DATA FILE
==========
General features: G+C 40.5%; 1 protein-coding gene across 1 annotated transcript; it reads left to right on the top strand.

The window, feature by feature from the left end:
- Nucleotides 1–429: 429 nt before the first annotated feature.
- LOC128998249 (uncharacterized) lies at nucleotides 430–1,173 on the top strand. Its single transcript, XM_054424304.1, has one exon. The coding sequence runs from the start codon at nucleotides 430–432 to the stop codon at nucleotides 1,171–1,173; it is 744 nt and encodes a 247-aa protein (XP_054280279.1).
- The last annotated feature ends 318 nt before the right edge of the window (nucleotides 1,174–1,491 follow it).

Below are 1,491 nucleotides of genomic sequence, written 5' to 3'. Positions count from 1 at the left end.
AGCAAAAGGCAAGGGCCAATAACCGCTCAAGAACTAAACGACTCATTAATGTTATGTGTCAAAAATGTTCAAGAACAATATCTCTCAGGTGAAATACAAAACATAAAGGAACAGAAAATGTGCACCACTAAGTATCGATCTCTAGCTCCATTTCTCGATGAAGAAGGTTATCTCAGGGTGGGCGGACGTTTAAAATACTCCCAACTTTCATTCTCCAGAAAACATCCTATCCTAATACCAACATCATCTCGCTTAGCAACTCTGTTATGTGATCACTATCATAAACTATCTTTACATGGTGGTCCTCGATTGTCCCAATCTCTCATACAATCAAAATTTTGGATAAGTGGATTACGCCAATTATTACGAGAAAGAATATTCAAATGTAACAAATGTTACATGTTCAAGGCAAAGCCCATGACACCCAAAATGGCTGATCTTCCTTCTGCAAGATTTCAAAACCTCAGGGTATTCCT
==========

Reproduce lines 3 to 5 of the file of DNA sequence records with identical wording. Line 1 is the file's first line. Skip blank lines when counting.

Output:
- Nucleotides 1–429: 429 nt before the first annotated feature.
- LOC128998249 (uncharacterized) lies at nucleotides 430–1,173 on the top strand. Its single transcript, XM_054424304.1, has one exon. The coding sequence runs from the start codon at nucleotides 430–432 to the stop codon at nucleotides 1,171–1,173; it is 744 nt and encodes a 247-aa protein (XP_054280279.1).
- The last annotated feature ends 318 nt before the right edge of the window (nucleotides 1,174–1,491 follow it).